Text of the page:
Bennetzen, J.L., SanMiguel, P., Chen, M., Tikhonov, A., Francki, M. and Avramova, Z. (1998) Grass genomes. Proceedings of the National Academy of Sciences, 95 (5). pp. 1975-1978.
For the most part, studies of grass genome structure have been limited to the generation of whole-genome genetic maps or the fine structure and sequence analysis of single genes or gene clusters. We have investigated large contiguous segments of the genomes of maize, sorghum, and rice, primarily focusing on intergenic spaces. Our data indicate that much (>50%) of the maize genome is composed of interspersed repetitive DNAs, primarily nested retrotransposons that insert between genes. These retroelements are less abundant in smaller genome plants, including rice and sorghum. Although 5- to 200-kb blocks of methylated, presumably heterochromatic, retrotransposons flank most maize genes, rice and sorghum genes are often adjacent. Similar genes are commonly found in the same relative chromosomal locations and orientations in each of these three species, although there are numerous exceptions to this collinearity (i.e., rearrangements) that can be detected at the levels of both the recombinational map and cloned DNA. Evolutionarily conserved sequences are largely confined to genes and their regulatory elements. Our results indicate that a knowledge of grass genome structure will be a useful tool for gene discovery and isolation, but the general rules and biological significance of grass genome organization remain to be determined. Moreover, the nature and frequency of exceptions to the general patterns of grass genome structure and collinearity are still largely unknown and will require extensive further investigation.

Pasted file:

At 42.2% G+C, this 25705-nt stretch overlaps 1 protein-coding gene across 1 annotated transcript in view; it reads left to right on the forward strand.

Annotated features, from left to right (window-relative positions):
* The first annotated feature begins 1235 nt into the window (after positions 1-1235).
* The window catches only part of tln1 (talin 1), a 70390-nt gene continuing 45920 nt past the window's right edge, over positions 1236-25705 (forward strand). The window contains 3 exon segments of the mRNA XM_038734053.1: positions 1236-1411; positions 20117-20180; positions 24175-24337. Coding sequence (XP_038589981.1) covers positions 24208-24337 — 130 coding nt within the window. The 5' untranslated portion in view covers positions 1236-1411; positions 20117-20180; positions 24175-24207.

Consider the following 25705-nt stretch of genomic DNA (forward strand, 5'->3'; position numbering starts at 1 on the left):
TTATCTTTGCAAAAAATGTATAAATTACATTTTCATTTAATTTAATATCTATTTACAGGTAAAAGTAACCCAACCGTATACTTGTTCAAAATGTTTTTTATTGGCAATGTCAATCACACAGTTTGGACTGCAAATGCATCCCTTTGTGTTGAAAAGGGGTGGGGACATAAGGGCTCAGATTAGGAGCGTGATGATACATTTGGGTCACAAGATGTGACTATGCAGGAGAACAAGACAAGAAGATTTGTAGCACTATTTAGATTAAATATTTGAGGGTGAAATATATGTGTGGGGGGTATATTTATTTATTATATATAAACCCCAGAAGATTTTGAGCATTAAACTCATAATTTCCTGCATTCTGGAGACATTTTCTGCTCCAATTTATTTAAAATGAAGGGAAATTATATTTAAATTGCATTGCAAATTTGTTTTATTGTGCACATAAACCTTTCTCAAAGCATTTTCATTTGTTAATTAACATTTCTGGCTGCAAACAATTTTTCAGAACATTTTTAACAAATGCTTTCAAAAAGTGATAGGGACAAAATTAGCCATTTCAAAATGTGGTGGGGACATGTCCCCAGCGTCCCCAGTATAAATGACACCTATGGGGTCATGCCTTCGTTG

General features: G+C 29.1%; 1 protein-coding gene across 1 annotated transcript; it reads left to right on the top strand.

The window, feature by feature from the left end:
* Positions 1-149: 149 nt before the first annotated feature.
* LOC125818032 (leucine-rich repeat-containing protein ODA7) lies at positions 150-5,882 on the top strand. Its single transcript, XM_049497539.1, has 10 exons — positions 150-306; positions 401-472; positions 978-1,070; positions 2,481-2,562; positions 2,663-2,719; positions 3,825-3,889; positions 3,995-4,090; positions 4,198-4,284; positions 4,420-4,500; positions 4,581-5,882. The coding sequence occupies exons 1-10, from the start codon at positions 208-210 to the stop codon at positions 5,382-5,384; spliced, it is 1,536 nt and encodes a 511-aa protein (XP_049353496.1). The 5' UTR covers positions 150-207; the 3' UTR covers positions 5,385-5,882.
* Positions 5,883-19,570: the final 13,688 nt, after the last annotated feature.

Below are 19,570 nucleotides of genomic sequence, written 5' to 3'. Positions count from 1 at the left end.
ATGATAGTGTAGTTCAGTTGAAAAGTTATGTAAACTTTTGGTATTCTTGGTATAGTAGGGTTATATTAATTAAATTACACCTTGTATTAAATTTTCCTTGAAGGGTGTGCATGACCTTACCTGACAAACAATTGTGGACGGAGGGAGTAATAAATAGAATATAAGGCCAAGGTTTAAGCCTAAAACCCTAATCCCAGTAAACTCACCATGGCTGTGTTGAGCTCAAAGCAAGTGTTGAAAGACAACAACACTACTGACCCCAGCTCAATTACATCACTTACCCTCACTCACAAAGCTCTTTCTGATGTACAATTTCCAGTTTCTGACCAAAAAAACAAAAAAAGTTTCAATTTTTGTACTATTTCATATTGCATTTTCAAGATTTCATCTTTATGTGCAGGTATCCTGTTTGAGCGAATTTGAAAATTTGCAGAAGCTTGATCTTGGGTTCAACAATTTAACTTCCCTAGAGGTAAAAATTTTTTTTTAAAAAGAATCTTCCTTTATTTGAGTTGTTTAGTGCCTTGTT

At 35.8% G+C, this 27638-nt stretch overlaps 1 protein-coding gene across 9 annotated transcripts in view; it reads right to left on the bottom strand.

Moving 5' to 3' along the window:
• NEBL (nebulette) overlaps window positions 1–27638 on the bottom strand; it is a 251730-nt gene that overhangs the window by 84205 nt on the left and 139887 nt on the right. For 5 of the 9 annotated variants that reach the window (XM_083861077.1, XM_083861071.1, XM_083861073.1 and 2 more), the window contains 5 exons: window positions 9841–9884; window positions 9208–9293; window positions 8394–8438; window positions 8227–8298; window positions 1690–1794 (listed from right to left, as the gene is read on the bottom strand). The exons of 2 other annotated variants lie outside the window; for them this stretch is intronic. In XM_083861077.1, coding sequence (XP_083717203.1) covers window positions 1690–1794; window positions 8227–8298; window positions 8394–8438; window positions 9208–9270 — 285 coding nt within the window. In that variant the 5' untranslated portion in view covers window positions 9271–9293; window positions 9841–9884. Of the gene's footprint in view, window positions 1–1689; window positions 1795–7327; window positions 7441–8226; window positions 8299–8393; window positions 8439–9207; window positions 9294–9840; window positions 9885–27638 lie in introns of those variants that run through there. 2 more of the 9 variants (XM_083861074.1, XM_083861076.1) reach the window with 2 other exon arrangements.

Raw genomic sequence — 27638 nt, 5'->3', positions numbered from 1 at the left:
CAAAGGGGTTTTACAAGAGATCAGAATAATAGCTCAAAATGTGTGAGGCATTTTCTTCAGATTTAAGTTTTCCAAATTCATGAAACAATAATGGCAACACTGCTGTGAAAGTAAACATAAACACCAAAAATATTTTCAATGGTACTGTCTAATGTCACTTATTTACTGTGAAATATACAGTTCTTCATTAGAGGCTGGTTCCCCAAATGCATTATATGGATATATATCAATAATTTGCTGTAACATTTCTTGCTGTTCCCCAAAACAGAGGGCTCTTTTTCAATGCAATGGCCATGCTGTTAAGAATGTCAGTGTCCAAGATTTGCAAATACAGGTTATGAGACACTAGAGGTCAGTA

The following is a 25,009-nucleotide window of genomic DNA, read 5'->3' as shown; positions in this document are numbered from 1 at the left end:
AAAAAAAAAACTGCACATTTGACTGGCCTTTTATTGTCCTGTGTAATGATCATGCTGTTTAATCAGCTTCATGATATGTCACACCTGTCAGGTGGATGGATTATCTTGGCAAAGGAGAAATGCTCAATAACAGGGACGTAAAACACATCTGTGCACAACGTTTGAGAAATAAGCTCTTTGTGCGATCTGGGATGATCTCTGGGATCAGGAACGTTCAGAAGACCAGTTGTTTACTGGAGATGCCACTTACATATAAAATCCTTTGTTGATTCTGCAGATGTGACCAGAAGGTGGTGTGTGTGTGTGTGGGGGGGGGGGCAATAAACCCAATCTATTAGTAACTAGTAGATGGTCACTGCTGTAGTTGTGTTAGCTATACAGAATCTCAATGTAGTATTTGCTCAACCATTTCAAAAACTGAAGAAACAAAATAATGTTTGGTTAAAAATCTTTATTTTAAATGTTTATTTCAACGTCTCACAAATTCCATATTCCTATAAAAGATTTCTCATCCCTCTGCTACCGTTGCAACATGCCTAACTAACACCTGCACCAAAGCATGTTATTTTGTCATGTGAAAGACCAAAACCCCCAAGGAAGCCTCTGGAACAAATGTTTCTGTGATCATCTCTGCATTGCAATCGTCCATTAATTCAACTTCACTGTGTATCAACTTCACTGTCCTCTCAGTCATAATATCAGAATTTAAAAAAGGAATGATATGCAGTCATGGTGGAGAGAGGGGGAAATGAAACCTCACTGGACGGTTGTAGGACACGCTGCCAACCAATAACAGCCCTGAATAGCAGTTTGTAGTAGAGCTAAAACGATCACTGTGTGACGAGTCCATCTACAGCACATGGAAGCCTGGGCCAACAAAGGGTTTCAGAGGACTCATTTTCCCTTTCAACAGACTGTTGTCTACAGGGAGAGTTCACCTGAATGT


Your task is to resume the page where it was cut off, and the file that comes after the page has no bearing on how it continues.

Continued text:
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|Publisher:||National Academy of Sciences|
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